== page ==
So I give. Here I am. Day two. It feels like day zero because I swear I’m still hungover from Saturday. Gross. I need this blog. I need to write. I need to be honest and raw. And I need you. Whoever you are. My other friends that are on this journey. Sobriety can be such a wonderfully lonely place. I’m hoping I can do it again, only with more truth, more vulnerability, and more balance. I want it more than anything.
~ With Humbleness and Humility
I’m a facts kind of a gal. I like to dig into the who, what, how, where, when and why about everything from the food I eat to the reason green clashes with my skin tone. For the life of me, I find it nearly impossible to find any articles on sobriety that tote the true health benefits of it and how. *Cough* Big alcohol strikes again.
Ya, sure, okay there are Cosmo and Elle articles that say you shouldn’t drink a bottle of wine a night because your waistline will grow. I’m not talking about those. I mean articles that are easy to read and understand that explain why people are so much happier and prettier sober. Not medical journals from http://www.ifyoupassedchemistryyoumightunderstandthis.com. Just easy to read articles on why. So, my friends, I have taken little pieces here and there that I have found along the way and complied them for you here. Let’s start with the vain stuff since we’re all vain at heart. “You’re so vain. I bet you think this blog is about you, don’t you? Don’t youuuuu?”.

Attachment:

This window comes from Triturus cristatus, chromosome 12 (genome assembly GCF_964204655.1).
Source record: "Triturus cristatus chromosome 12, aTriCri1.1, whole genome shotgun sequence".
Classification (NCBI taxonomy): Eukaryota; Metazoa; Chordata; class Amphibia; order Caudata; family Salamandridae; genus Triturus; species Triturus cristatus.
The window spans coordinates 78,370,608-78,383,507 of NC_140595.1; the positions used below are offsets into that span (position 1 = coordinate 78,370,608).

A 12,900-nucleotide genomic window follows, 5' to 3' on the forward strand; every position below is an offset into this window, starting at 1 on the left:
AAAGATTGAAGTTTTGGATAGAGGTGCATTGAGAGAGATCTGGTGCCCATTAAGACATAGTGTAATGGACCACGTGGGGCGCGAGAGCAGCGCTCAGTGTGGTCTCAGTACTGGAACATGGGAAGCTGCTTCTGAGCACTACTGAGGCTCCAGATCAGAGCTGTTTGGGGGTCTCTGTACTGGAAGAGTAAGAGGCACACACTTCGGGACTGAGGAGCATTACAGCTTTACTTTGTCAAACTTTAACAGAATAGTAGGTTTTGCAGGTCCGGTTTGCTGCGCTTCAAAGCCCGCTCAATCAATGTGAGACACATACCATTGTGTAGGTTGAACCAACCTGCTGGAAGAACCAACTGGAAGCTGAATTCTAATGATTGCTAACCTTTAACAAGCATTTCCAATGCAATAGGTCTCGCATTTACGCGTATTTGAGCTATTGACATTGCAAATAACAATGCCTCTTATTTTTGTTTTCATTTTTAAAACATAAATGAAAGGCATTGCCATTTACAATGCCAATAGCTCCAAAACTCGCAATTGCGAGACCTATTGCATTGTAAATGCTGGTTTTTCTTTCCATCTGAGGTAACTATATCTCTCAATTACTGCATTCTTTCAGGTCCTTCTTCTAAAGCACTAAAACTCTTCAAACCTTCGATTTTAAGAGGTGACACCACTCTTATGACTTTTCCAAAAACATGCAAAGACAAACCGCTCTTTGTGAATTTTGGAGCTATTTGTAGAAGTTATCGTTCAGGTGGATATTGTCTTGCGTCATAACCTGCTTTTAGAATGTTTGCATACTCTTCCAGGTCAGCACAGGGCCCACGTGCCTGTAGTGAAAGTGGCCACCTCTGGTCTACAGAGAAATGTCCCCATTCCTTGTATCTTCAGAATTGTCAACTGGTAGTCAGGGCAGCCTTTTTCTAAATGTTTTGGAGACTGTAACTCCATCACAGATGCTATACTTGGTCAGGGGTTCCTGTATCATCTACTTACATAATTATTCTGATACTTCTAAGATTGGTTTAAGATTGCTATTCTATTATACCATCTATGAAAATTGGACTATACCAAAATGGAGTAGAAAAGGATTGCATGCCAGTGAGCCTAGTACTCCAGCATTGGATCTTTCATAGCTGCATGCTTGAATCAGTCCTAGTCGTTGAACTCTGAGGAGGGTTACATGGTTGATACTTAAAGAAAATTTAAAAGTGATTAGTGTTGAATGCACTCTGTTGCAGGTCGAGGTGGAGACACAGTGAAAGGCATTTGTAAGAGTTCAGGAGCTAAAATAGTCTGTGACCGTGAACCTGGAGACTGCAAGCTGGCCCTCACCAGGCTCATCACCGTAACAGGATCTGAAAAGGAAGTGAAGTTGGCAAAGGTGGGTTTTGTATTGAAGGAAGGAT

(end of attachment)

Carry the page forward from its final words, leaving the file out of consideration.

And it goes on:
Q: Why are the whites of my eyes so bright? Visine can’t even touch this.